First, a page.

Oil, oil, everywhere: Mika Minio-Paluell, Anna Galkina on THE OIL ROAD
By Laura Borealis
The path oil leads from the ground to the multitudinous pockets of daily life in which we use it more and more commonly involves trips down massive pipelines that stretch through every type of terrain, traverse national borders, and affect all that’s in the path of their construction. This month, the consistently excellent publishing house Verso Books has released in the U.S. The Oil Road: Journeys from the Caspian Sea to the City of London, a thorough and inspiring political cartography and travelogue by James Marriott and Mika Minio-Paluello, two members of the London-based activist outfit Platform, whose work deals largely with issues of the oil industry. The Oil Road charts the path of the Baku-Tbilisi-Ceyhan pipeline and details the myriad nefarious impacts it has had on the communities and environments atop of which it was built.
Marriott, Minio-Paluello, and their Platform colleague Anna Galkina will be in New Orleans over the next few days for events to support the book and raise awareness about their activism and the oil industry. The first is at 6 p.m. on Thursday, Oct. 3, at Maple Street Books (7523 Maple St.) and the second is at 7:30 p.m. on Friday, Oct. 4, in Miller Hall on Loyola University New Orleans’ campus. They will be joined at the Loyola event by Cherri Foytlin, founder of Gulf Change, an environmental justice collaborative based in the Gulf Coast.
Laura Borealis had the chance to speak via Skype with Minio-Paluello and Galkina about the new book for Room 220 last week as the Platform cadre rode the train on their way to New Orleans.
Room 220: I’ve worked a lot with the tar sands blockade. One of the main organizers of that rode his bike the entire length of the Keystone XL pipeline. What did you learn about the impact of the industry by actually traversing the length of the pipeline?
Mika Minio-Paluello: To me, what it brought home was that people had their lives changed, and the landscape was ripped apart—not just in one place or in two places or five places, but a continuous long sweep across a thousand-mile stretch. That wasn’t really obvious to me until I’d traveled along it, until I realized that it’s not that in a couple of places there are some bad violations—by its nature, having such a large industrial project ripped through a continuous stretch, you can’t get around the fact that it fundamentally changes people’s lives, communities’ lives, and the environment it’s in.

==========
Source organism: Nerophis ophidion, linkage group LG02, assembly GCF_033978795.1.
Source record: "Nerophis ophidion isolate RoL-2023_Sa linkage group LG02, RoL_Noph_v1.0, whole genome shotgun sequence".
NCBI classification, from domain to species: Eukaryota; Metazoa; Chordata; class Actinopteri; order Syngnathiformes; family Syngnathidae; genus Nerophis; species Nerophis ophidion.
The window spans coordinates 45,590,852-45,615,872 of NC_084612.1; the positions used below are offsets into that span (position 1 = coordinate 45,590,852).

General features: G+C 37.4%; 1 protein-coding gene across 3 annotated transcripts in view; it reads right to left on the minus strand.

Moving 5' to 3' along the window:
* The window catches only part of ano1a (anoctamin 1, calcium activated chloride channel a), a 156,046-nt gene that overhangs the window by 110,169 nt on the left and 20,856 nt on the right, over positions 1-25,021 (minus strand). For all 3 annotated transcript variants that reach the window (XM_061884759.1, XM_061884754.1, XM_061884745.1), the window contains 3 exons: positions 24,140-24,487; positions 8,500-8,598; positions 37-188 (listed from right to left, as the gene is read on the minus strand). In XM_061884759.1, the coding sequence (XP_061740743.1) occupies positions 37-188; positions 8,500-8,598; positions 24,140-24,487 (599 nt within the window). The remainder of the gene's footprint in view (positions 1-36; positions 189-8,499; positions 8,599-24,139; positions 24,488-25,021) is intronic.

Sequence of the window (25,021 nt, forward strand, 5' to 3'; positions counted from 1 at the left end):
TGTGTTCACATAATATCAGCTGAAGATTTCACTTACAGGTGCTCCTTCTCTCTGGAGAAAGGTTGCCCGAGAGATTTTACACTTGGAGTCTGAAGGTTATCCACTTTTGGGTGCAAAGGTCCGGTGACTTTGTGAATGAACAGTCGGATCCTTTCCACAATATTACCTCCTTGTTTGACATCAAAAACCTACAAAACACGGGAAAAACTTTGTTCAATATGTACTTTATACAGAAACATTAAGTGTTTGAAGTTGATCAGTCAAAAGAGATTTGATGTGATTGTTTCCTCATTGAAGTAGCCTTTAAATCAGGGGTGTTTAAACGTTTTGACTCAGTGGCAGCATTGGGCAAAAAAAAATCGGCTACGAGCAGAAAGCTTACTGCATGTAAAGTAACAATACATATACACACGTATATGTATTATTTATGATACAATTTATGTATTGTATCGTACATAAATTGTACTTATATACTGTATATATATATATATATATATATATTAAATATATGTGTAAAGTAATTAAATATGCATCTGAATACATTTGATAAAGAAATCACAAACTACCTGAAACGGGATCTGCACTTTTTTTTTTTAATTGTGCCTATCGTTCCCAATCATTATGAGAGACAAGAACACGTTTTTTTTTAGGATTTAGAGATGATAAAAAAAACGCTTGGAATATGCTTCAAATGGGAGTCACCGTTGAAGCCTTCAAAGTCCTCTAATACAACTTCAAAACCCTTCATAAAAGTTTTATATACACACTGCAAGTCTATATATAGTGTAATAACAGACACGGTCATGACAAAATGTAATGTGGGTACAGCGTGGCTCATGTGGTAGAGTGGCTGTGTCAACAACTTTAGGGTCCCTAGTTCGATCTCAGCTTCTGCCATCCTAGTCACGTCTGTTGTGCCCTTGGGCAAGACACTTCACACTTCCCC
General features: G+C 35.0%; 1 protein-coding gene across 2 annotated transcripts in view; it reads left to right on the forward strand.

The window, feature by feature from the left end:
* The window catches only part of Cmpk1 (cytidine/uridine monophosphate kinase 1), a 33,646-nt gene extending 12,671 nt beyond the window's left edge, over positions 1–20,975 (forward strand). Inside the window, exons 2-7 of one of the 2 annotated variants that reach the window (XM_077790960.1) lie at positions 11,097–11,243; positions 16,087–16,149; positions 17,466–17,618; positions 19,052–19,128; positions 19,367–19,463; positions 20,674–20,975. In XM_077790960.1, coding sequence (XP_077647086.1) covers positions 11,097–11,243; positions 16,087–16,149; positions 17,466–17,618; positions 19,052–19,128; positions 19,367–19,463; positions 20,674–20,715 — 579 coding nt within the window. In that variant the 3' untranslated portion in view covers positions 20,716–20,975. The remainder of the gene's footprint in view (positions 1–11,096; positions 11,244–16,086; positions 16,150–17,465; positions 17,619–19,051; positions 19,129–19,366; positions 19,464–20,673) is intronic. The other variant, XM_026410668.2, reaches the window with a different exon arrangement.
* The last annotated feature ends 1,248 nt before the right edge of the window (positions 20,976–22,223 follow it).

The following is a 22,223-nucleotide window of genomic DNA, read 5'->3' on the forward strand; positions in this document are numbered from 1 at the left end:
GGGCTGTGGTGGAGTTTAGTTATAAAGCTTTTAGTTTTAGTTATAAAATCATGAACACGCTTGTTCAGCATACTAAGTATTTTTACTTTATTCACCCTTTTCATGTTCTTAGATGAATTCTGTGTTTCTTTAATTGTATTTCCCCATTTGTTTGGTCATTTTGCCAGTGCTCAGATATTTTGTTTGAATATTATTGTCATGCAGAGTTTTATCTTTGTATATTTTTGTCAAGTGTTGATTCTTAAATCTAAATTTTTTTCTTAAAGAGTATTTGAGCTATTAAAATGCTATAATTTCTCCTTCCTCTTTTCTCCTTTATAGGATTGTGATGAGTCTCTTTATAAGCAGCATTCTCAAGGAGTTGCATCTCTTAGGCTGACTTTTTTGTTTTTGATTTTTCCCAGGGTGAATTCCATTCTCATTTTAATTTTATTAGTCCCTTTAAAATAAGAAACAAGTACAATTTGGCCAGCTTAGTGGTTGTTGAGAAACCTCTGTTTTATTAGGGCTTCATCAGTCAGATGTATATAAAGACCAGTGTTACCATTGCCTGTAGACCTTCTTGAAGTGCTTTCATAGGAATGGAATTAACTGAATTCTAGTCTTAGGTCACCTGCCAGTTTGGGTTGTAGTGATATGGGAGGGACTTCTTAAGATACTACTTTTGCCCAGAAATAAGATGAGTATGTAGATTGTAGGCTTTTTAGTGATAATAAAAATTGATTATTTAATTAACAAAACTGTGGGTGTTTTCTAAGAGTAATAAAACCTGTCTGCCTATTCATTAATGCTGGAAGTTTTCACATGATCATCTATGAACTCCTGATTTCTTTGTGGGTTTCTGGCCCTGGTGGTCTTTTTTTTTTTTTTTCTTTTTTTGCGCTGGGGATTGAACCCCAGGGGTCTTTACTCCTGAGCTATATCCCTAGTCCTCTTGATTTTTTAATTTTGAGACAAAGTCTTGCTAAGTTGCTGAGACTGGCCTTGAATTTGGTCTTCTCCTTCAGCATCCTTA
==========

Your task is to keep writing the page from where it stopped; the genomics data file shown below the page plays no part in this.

Rm220: In New Orleans, in our aquarium we have a Gulf of Mexico exhibit—
MMP: Sponsored by the oil companies, right?
MMP: Some Egyptian friends of mine had gone to New Orleans and to the aquarium and told us about that installation, and they were completely outraged.
Rm220: It’s sponsored by BP, Shell, Exxon, and they have a miniature oil rig in there, and they claim this oil rig is actually promoting marine life. These oil companies also fund a lot of universities and other educational institutions. I was wondering if you could talk about this kind of thing in relationship to what you call the “carbon web” and how various institutions enable oil corporations to better conduct their business.
Anna Galkina: What we see happening is the oil companies buying a reputation by doing this kind of sponsorship. In London, where we’re from, they sponsor all of the biggest art galleries, the natural history museum, and things like that. They also sponsor university programs, their executives get honorary degrees from universities. All of this contributes to what the companies call “the social license to operate.” This means that the people they care about, the people they don’t want to think of them as bad corporate citizens, will hear of BP or Shell and Exxon and think, “Oh, well, they’re great. They’re sponsoring the Tate, they’re sponsoring the aquarium,” or whatever it is. By doing this, they advertise themselves to elite people in big cities—not necessarily people who are going to buy from them, but people who might otherwise stand up to their worst corporate practices.
Rm220: BP’s been fined billions of dollars here as punishment for the Deepwater Horizon oil spill, yet they still seem to be bringing in a lot of profit. It doesn’t really seem like it’s hurting them. Do you think there’s a way to hold these big corporations accountable for this destruction of habitat and communities that they seem to cause?
MMP: To be honest, I’d say the only way you can truly hold them accountable is to shut them down. Ultimately, I think that is the only way to truly hold them accountable. The decisions oil company executives make have led to people dying, have led to people losing their livelihoods, of whole communities being displaced. Those things are crimes. Paying a fine doesn’t deal with those crimes.
The other thing is, the way BP is currently paying their fines is by trying to make profits quickly to have the money to pay those fines. The way it does that is by forcing its way into new frontiers, new areas where it wasn’t operating in the past. So when we ask them to pay a fine to continue existing, that’s part of them imposing on communities in Egypt, or the Caspian, or the Artic, and spreading their tentacles further and further.